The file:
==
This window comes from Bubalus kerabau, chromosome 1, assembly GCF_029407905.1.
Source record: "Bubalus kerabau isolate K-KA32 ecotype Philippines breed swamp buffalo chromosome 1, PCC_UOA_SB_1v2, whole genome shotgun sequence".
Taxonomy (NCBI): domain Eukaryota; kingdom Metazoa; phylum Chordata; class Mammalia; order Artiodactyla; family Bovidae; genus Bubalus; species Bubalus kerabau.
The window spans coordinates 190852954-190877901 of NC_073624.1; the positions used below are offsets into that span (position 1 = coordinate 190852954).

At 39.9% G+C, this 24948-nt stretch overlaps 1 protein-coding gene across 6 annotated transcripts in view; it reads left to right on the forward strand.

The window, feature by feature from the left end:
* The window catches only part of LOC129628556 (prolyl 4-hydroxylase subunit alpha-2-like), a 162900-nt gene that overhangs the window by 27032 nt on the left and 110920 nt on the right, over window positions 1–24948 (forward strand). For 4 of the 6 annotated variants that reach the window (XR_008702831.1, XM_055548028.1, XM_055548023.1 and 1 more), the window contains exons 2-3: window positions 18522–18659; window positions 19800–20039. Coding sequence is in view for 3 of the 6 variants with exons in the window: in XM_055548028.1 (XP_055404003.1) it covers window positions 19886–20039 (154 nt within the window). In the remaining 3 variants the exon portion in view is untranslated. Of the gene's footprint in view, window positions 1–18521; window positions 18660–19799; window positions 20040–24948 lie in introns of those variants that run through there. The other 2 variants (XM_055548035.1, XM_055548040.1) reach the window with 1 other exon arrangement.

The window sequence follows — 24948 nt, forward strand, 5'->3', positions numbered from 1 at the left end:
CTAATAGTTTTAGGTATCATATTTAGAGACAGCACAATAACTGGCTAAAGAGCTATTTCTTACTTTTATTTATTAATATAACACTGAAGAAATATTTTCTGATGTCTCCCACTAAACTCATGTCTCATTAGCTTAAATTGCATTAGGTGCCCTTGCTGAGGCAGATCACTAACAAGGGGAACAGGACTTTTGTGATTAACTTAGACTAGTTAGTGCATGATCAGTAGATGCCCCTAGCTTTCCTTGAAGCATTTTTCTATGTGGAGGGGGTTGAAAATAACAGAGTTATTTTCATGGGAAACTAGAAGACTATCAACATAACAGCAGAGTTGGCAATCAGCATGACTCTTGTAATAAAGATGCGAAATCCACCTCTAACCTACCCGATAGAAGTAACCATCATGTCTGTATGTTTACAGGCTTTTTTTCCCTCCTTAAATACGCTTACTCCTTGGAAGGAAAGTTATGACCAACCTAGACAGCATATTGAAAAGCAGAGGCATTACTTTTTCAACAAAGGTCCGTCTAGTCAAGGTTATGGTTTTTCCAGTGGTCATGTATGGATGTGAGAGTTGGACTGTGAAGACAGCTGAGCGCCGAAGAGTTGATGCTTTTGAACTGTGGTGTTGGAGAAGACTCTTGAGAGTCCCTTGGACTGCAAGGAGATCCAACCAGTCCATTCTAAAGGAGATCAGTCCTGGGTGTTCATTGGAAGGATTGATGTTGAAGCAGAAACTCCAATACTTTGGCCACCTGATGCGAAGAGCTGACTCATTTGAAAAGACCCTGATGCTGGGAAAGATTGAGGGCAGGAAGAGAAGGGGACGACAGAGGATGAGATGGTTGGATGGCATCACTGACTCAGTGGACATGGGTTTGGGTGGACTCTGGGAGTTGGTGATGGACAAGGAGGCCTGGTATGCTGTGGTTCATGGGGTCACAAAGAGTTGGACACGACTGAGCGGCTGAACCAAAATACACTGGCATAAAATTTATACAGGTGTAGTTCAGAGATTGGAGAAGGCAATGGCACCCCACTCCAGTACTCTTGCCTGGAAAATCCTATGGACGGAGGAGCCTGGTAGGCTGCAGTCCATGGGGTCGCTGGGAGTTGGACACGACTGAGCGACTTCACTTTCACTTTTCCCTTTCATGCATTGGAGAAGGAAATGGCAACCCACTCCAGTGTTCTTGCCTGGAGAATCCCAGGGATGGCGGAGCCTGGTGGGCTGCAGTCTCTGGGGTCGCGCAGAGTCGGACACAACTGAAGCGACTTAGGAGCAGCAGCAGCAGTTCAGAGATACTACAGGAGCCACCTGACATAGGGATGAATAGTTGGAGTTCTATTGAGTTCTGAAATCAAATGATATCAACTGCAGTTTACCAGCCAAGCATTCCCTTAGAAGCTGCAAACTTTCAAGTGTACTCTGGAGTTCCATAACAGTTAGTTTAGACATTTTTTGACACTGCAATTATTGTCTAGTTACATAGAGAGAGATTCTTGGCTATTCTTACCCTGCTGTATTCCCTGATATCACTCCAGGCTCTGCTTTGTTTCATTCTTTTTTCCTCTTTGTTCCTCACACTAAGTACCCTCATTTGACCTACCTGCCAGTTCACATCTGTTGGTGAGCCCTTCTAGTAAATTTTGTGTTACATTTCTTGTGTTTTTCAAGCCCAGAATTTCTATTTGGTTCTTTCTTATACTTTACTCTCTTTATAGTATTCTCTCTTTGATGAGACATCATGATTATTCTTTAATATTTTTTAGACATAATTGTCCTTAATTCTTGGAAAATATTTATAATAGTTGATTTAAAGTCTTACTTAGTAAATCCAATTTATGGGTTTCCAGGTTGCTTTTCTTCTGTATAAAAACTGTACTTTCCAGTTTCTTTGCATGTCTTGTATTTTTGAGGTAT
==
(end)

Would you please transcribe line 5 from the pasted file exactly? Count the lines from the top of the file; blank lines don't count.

At 39.9% G+C, this 24948-nt stretch overlaps 1 protein-coding gene across 6 annotated transcripts in view; it reads left to right on the forward strand.